France in 1910 is the initial setting for this First World War drama based on Sebastian Faulks's novel of the same name and adapted for the stage by Rachel Wagstaff.
A young man, Stephen Wraysford has been despatched by his guardian in England to Amiens in France to work in a factory. He's accommodated in the home of the factory owner, René Azaire, who is not only a ruthless businessman but also turns his hand to wife beating in his spare time. It's no surprise then that Wraysford falls in love with battered wife, Isabelle, and when their liaison is discovered by Azaire they take off to start a new life together. However, the course of love rarely runs smoothly and before long Stephen finds himself alone. The next time we catch up with him he's in the army and the First World War has started. The remainder of the play focuses on life in the trenches, taking us through catastrophically indecisive battles and on to the war's conclusion.
At a sliver short of 3 hours the play seems rather long, though, to be fair, it passes very quickly which for me at least is always a sign that I am pretty-well absorbed by a show. The first third of the play is taken up with Stephen's and Isabelle's meeting and subsequent love affair. Though it's essential to build-up that relationship, it is not nearly as strong in dramatic terms as the second and third acts set, for the most part, in the trenches. In fact, the gear change between acts 1 and 2 almost makes you feel like you've stepped into another play altogether.
As one would expect with a celebrated director – Trevor Nunn – in charge, there's plenty of tension, well-tuned performances and well-orchestrated action. John Napier's design is based largely on evocative slides projected onto the back cloth, and tunnels are ingeniously described. There's also a terrific effect at the end of act 1 which heralds the start of hostilities.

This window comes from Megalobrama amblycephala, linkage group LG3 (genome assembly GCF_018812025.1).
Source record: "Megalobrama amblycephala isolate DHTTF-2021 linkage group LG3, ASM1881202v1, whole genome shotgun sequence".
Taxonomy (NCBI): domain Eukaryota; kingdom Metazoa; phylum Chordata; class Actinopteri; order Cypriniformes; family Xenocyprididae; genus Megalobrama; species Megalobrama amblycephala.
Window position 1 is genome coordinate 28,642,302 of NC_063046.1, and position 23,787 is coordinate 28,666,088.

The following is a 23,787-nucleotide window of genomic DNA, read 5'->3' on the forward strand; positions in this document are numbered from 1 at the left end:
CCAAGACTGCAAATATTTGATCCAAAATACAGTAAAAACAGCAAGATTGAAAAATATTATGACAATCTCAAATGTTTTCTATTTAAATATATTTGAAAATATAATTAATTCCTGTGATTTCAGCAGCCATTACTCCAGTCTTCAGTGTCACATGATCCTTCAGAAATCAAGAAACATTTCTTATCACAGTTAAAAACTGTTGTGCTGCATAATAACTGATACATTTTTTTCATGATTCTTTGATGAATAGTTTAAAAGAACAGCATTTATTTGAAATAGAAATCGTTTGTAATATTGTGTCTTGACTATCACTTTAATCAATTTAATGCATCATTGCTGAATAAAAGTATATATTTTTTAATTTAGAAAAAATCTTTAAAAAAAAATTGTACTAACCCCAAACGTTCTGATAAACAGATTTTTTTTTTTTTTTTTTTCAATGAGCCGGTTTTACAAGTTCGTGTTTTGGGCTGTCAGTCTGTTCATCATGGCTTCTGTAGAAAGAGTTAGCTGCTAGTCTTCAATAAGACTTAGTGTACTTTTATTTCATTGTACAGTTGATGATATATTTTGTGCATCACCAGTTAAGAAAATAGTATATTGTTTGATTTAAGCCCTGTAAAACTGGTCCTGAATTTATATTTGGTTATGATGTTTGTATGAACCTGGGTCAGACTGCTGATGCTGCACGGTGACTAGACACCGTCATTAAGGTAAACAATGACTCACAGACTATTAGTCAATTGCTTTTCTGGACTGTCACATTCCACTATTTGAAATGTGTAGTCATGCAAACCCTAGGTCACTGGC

Although I found Ben Barnes's youthfully romantic Wraysford a little unconvincing in the first act, things change significantly once we discover him in the trenches. There he's a war-weary, demoralised officer who refuses leave and is rapidly descending into a psychological abyss. In contrast, Lee Ross's excellent Jack Firebrace is a soldier who, in spite of personal suffering and anguish, proves to be extraordinarily courageous and loyal. Nicholas Farell provides excellent support playing the creepily ruthless Azaire as well as Captain Gray who tries to look-out for the dispirited Wraysford, at least as far as his orders will allow.
Of course there have been many plays, poems and even a musical about the excruciating horror and tragedy of the First World War. For most people, what is most shocking and heart-rending is the sheer scale of the loss of life, caused for the most part by military decision-making that, with hindsight, beggars belief. The basic strategy seems to have been to throw as many men into the fray as possible in the hope that an inch or two of ground could be won. The result was that hundreds of thousands lost their lives, often in a matter of minutes. 'Birdsong' captures this tragedy, futility and loss, not only in the action, but in the poignant roll call of names which scrolls up the front cloth.
'Birdsong' is certainly moving, and the second and third acts are gripping. But I was left wondering what new insights the play reveals about the horrendous events and suffering that comprised the First World War. As a reminder and a warning it has obvious relevance, but at least for me, there's nothing in the way of a fresh perspective.
"This stage version strikes me as cumbersome and unnecessary."
Charles Spencer for The Daily Telegraph
"It is the existence of goodness in a living hell that gives the story its power. The play is also staged with simple ingenuity...And the performances throughout are good."
Michael Billington for The Guardian
"Touching but overlong."
Henry Hitchings for The Evening Standard
"Ambitious Sir Trevor Nunn takes an imaginative stab at the tale. But in the end it proves a noble failure."
Quentin Letts for The Daily Mail